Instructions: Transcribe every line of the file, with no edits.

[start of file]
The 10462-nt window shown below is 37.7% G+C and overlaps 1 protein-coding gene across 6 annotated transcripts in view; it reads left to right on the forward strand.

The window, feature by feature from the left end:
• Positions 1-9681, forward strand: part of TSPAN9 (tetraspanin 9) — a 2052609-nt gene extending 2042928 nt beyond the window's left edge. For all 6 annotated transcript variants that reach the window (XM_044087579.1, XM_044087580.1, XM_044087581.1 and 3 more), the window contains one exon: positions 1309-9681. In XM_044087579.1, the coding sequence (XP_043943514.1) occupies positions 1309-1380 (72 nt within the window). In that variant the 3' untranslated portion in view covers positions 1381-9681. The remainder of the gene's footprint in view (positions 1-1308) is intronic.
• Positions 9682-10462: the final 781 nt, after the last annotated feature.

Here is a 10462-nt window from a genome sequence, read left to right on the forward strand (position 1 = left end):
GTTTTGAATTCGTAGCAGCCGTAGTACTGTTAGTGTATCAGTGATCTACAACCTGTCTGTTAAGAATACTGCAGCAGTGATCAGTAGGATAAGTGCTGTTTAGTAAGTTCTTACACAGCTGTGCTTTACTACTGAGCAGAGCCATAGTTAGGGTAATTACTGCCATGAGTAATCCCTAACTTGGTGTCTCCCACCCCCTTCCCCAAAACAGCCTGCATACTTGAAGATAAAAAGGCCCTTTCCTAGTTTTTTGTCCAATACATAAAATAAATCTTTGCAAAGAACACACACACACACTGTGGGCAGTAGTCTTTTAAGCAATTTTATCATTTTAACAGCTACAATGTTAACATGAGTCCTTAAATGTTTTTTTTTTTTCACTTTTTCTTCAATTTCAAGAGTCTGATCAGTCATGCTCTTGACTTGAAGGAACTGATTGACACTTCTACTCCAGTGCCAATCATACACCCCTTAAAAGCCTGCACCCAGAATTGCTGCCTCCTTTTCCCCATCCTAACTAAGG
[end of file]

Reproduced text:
The 10462-nt window shown below is 37.7% G+C and overlaps 1 protein-coding gene across 6 annotated transcripts in view; it reads left to right on the forward strand.

The window, feature by feature from the left end:
• Positions 1-9681, forward strand: part of TSPAN9 (tetraspanin 9) — a 2052609-nt gene extending 2042928 nt beyond the window's left edge. For all 6 annotated transcript variants that reach the window (XM_044087579.1, XM_044087580.1, XM_044087581.1 and 3 more), the window contains one exon: positions 1309-9681. In XM_044087579.1, the coding sequence (XP_043943514.1) occupies positions 1309-1380 (72 nt within the window). In that variant the 3' untranslated portion in view covers positions 1381-9681. The remainder of the gene's footprint in view (positions 1-1308) is intronic.
• Positions 9682-10462: the final 781 nt, after the last annotated feature.

Here is a 10462-nt window from a genome sequence, read left to right on the forward strand (position 1 = left end):
GTTTTGAATTCGTAGCAGCCGTAGTACTGTTAGTGTATCAGTGATCTACAACCTGTCTGTTAAGAATACTGCAGCAGTGATCAGTAGGATAAGTGCTGTTTAGTAAGTTCTTACACAGCTGTGCTTTACTACTGAGCAGAGCCATAGTTAGGGTAATTACTGCCATGAGTAATCCCTAACTTGGTGTCTCCCACCCCCTTCCCCAAAACAGCCTGCATACTTGAAGATAAAAAGGCCCTTTCCTAGTTTTTTGTCCAATACATAAAATAAATCTTTGCAAAGAACACACACACACACTGTGGGCAGTAGTCTTTTAAGCAATTTTATCATTTTAACAGCTACAATGTTAACATGAGTCCTTAAATGTTTTTTTTTTTTCACTTTTTCTTCAATTTCAAGAGTCTGATCAGTCATGCTCTTGACTTGAAGGAACTGATTGACACTTCTACTCCAGTGCCAATCATACACCCCTTAAAAGCCTGCACCCAGAATTGCTGCCTCCTTTTCCCCATCCTAACTAAGG